Sunday, March 22, 2009

My Numbers

I believe writing is a continuous learning curve, where the more you write = the more you become skilled (like anything else practice makes perfect). Often though i find that as soon as i have a poem written or a short story/ novel scene typed, i instantly want feedback and i guess 'instant gratification' - even sans editing or polishing which is a disasterous habit for a writer to get into!

Like most writers out there i want to be published but need validation (instantly), which leads me to think ' oh i just typed up this poem, i'll enter for XXX contest' etc. Perhaps in that moment i believe (and it is at that moment) this is the best work i've ever written, but perhaps a week later i could stretch my skill muscle to write something much better?

So to curb myself i've decided on some numbers/goals which (and the last one is a bit redundant i know)

a] show that i'm a serious writer/poet

b] allow myself to practice = perfect

c] allow myself develop


100 Poems before i submit even one for publication

25 short stories before i submit even one for publication

1 novel completed before i submit one for publication


1stdaughter said...

I think these are great goals. I completely understand though about wanting feedback quickly. As I have been writing my novel I shot off every few chapters to my sister just for that reason. I think we are all searching for validation and don't want to look like fools when we finally do get around to submitting something.

Marty said...

You may considering posting your 100 poems and some of your short stories on the blog. That way you can still get feedback and meet your number goals at the same time.

Casey said...

Great job Emily!

I usually want feedback right away too, but I rarely seek it anymore. I've written enough to know that my "awesome" new piece of writing will likely disappoint me or be surpassed in the near future.

Related story: I decided I wanted to try to get some poems published a couple years back in order to get some small publishing credits. I wrote a new poem and thought it was the best thing I had written by far, poem-wise, so I sat on it a whole two days and then submitted it to a few places. I gave up after just few tries because I got sucked into my novel and lost interest. Well, I pulled up that poem the other day and read it. While I still adore it, I saw a GLARING mistake that would have made it an auto-reject across the board. Mid-way through I switched tenses. I couldn't beleive I had done that and not caught it.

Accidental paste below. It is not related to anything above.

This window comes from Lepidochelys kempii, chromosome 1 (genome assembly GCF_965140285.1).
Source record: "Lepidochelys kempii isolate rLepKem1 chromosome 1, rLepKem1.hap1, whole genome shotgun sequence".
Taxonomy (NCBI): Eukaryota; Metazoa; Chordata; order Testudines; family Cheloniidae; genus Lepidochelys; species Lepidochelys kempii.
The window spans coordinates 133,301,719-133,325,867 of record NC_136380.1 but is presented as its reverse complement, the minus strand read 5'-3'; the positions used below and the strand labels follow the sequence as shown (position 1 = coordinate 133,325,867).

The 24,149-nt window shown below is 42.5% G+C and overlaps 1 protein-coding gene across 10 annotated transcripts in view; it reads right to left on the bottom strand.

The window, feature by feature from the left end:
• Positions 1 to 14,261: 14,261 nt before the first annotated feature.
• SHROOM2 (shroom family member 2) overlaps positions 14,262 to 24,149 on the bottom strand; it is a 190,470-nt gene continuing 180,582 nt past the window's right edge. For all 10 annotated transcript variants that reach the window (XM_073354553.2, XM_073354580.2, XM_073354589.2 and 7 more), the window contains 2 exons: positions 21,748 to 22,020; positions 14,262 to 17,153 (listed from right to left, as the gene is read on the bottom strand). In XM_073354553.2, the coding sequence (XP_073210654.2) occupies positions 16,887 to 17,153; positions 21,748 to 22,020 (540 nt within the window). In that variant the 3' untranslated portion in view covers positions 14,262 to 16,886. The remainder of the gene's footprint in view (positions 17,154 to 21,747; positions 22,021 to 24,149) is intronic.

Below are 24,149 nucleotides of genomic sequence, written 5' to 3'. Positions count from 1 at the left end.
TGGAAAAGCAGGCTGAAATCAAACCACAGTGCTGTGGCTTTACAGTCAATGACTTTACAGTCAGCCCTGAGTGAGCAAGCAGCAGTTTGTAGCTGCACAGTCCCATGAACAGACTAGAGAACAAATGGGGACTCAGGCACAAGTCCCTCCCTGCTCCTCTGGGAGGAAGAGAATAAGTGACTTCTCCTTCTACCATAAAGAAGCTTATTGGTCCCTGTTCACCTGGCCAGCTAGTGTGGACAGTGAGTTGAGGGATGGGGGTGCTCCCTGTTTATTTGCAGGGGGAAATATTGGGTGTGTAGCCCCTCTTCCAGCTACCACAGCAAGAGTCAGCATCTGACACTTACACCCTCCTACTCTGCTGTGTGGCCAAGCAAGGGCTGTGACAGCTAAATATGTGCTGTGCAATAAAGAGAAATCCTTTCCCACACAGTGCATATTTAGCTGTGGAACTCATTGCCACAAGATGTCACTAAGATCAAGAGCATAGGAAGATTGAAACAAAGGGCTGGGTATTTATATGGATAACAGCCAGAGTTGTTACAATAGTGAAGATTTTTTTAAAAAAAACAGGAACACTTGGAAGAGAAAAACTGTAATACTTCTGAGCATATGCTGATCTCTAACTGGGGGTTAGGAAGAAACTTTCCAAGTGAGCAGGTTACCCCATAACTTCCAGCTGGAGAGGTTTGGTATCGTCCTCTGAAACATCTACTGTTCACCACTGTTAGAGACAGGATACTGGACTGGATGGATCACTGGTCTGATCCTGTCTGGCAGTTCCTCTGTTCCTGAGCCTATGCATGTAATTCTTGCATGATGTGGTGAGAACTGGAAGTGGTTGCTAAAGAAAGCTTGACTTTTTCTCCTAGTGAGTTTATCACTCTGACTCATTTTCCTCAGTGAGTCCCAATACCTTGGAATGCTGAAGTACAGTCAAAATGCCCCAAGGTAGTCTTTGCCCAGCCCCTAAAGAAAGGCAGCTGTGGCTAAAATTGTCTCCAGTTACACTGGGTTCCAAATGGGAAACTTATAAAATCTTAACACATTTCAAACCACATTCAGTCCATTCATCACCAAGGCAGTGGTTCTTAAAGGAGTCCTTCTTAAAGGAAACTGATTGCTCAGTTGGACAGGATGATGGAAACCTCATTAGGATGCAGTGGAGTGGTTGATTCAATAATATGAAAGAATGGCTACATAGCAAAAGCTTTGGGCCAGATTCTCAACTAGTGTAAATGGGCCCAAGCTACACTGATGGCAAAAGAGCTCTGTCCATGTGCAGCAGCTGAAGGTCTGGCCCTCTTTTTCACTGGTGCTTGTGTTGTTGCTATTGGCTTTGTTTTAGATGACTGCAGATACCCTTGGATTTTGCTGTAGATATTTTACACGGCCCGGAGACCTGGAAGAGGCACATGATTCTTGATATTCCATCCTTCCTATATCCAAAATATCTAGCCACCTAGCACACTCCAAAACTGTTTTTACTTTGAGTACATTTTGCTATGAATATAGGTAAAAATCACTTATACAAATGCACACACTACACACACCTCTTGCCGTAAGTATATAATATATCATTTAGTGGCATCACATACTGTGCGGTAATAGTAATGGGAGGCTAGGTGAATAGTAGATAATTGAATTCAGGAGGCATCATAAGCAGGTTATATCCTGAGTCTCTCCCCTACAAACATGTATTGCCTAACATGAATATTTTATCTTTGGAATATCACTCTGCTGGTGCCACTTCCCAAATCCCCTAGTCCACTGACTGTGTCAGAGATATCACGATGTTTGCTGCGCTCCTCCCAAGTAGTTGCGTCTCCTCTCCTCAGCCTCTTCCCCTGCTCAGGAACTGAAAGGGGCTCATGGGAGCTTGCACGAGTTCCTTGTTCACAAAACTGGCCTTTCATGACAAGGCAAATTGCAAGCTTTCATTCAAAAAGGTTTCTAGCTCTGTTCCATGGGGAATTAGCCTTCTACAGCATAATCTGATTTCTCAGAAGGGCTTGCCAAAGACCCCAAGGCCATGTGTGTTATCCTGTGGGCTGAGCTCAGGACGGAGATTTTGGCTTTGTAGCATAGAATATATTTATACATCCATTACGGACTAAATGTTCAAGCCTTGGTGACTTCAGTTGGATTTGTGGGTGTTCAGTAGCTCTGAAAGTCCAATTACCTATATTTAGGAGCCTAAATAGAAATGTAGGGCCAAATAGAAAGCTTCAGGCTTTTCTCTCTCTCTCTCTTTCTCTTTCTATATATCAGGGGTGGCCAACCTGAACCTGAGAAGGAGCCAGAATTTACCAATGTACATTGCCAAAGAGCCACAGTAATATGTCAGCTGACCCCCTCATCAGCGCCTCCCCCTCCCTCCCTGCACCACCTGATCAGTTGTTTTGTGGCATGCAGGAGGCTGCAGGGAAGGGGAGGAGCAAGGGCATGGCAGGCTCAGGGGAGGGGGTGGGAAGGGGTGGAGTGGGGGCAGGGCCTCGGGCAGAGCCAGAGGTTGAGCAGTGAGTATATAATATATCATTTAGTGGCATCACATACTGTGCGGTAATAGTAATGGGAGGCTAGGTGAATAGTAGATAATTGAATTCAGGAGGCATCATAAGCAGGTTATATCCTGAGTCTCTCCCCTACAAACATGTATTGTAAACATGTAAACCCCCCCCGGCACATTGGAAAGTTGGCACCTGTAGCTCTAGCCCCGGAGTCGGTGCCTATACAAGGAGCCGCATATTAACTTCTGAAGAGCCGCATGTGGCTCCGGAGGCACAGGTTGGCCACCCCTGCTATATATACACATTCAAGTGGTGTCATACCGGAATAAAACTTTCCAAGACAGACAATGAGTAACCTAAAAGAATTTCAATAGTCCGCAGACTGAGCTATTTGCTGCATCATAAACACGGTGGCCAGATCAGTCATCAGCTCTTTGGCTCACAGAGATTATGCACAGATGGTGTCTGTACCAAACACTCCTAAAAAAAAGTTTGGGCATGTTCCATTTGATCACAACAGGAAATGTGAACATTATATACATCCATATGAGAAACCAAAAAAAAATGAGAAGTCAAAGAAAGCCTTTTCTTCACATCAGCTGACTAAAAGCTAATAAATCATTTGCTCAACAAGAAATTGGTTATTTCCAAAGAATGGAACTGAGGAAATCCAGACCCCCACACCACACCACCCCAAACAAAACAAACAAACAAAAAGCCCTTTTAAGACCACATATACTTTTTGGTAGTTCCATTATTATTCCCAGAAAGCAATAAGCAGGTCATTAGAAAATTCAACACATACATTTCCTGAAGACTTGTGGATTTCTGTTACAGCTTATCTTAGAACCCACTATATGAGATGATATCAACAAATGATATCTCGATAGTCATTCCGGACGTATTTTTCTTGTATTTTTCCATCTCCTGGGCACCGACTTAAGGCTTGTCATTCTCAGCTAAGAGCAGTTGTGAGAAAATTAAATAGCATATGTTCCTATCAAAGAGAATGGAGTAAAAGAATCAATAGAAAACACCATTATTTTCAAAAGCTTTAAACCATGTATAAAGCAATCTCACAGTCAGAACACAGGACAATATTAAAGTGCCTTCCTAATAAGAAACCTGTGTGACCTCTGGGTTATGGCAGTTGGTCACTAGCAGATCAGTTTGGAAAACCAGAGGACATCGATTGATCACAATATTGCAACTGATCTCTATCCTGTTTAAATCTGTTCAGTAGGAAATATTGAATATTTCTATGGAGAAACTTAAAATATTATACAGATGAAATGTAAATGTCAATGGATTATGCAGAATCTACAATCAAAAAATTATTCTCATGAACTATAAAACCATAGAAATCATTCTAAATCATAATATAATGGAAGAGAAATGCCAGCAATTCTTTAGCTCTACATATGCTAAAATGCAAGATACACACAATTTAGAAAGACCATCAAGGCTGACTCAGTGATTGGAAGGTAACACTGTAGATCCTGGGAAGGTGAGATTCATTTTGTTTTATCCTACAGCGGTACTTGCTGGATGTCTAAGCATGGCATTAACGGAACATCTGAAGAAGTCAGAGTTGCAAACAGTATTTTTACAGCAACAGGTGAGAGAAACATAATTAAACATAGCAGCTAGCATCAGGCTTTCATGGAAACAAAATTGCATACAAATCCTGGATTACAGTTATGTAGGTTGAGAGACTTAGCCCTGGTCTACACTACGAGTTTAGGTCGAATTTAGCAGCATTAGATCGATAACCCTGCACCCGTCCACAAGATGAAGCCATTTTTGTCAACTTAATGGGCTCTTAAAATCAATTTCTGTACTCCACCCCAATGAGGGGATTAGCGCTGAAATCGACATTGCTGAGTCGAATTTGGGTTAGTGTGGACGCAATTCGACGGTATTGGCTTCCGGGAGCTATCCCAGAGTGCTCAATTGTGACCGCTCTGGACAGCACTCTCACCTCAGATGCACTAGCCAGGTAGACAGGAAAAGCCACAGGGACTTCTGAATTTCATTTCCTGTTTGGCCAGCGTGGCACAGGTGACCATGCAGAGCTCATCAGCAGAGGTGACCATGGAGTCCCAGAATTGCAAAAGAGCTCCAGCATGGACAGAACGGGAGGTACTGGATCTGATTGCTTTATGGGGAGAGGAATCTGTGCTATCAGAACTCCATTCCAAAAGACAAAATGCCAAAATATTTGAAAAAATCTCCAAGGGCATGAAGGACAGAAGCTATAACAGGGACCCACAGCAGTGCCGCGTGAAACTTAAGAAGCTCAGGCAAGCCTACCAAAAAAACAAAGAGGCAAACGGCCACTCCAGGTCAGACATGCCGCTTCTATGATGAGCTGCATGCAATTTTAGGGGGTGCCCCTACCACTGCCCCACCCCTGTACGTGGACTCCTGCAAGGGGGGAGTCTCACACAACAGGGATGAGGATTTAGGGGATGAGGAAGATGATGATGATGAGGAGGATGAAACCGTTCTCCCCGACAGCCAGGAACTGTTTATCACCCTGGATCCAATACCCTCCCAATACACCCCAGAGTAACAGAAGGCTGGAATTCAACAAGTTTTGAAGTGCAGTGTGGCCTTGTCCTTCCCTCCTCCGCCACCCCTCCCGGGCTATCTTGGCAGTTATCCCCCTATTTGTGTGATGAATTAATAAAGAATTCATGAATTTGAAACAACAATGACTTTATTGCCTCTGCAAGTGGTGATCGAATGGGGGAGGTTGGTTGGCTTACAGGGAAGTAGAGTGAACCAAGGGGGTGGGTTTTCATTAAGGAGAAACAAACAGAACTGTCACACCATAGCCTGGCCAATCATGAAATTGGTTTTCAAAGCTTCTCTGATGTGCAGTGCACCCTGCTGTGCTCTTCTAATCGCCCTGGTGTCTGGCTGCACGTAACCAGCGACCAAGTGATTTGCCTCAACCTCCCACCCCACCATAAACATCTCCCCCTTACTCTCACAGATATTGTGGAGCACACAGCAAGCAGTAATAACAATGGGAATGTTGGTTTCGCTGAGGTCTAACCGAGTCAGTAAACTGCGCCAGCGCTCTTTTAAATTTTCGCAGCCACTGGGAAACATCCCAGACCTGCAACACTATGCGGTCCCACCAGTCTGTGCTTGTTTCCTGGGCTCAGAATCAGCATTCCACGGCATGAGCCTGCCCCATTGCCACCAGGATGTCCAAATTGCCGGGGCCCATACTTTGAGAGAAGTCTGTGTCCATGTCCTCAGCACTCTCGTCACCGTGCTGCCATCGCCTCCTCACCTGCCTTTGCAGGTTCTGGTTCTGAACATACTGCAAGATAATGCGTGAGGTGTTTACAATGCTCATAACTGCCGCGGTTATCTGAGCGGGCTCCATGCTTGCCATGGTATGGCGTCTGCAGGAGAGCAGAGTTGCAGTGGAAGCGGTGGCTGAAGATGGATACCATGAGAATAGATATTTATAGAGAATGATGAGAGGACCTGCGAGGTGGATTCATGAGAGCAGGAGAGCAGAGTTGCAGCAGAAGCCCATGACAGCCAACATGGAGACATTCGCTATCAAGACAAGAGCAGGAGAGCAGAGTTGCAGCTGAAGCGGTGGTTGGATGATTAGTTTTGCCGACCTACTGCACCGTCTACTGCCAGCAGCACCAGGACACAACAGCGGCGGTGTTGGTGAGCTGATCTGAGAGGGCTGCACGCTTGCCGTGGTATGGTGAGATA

It's amazing what some distance and practice can show you. I feel like I've come a long way since then but you just never know.

Emily Cross said...

1st daughter: nice to know i'm not alone! i wish i had a sister to send my stuff to, its great that you have someone like that :). this is why i find the WC sharing your work forum so helpful because the feedback really rings true and i think helps me improve

Marty: What a good idea! i think i will! might set up a blog for it and post one of my current poems? Thanks for the idea!

Casey: Isn't it amazing the difference time makes! i was the same with a poem i wrote years ago, thought it was best thing since sliced bread - read it recently and could see how 'childish' it actually was

Cindy said...

I completely understand about instant gratification. It's not only about wanting feedback, it's wanting acknowledgment that this is a completed work and it is at least halfway decent. I think many writers feel that once their first manuscript is complete, then that means sending it right to a publisher/agent. But sometimes a complete manuscript isn't about publication but about showing that you can be dedicated enough to complete something like that. It's also about learning what you're capable of and where you can or should go from there. Thanks for the post!

Lady Glamis said...

Emily, Marty has a great idea. But I would make it an invite-only blog. You don't want to post too much of your work out there for all the public to see. I'm just paranoid, i guess.

I post my novels on novel-blogs, but they are invite only. This allows me to get great feedback in a timely basis, and makes it fairly convenient for all involved.

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